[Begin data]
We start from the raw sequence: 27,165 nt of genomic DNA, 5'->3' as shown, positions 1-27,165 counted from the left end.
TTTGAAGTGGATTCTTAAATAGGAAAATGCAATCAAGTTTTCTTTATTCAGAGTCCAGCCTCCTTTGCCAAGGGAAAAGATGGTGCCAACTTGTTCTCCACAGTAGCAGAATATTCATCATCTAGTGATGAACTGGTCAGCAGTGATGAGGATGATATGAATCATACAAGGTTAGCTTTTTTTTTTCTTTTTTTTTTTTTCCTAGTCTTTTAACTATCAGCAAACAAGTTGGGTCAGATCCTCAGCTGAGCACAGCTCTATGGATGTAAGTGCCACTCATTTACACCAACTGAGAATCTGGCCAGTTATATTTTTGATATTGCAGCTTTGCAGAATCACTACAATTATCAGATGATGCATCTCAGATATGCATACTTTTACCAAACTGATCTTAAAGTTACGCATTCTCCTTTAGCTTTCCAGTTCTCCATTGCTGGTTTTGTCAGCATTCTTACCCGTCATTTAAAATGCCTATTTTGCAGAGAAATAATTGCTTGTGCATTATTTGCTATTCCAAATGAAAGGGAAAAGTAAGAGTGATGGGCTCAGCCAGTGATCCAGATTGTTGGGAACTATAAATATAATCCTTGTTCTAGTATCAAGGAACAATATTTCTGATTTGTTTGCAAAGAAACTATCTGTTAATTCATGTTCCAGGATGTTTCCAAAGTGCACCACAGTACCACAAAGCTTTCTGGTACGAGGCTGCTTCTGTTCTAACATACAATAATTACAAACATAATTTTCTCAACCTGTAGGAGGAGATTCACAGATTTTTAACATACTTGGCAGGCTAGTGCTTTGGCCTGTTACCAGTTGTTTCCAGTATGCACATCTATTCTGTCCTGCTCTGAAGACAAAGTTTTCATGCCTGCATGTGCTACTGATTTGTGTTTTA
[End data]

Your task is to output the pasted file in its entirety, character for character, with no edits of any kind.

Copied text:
We start from the raw sequence: 27,165 nt of genomic DNA, 5'->3' as shown, positions 1-27,165 counted from the left end.
TTTGAAGTGGATTCTTAAATAGGAAAATGCAATCAAGTTTTCTTTATTCAGAGTCCAGCCTCCTTTGCCAAGGGAAAAGATGGTGCCAACTTGTTCTCCACAGTAGCAGAATATTCATCATCTAGTGATGAACTGGTCAGCAGTGATGAGGATGATATGAATCATACAAGGTTAGCTTTTTTTTTTCTTTTTTTTTTTTTCCTAGTCTTTTAACTATCAGCAAACAAGTTGGGTCAGATCCTCAGCTGAGCACAGCTCTATGGATGTAAGTGCCACTCATTTACACCAACTGAGAATCTGGCCAGTTATATTTTTGATATTGCAGCTTTGCAGAATCACTACAATTATCAGATGATGCATCTCAGATATGCATACTTTTACCAAACTGATCTTAAAGTTACGCATTCTCCTTTAGCTTTCCAGTTCTCCATTGCTGGTTTTGTCAGCATTCTTACCCGTCATTTAAAATGCCTATTTTGCAGAGAAATAATTGCTTGTGCATTATTTGCTATTCCAAATGAAAGGGAAAAGTAAGAGTGATGGGCTCAGCCAGTGATCCAGATTGTTGGGAACTATAAATATAATCCTTGTTCTAGTATCAAGGAACAATATTTCTGATTTGTTTGCAAAGAAACTATCTGTTAATTCATGTTCCAGGATGTTTCCAAAGTGCACCACAGTACCACAAAGCTTTCTGGTACGAGGCTGCTTCTGTTCTAACATACAATAATTACAAACATAATTTTCTCAACCTGTAGGAGGAGATTCACAGATTTTTAACATACTTGGCAGGCTAGTGCTTTGGCCTGTTACCAGTTGTTTCCAGTATGCACATCTATTCTGTCCTGCTCTGAAGACAAAGTTTTCATGCCTGCATGTGCTACTGATTTGTGTTTTA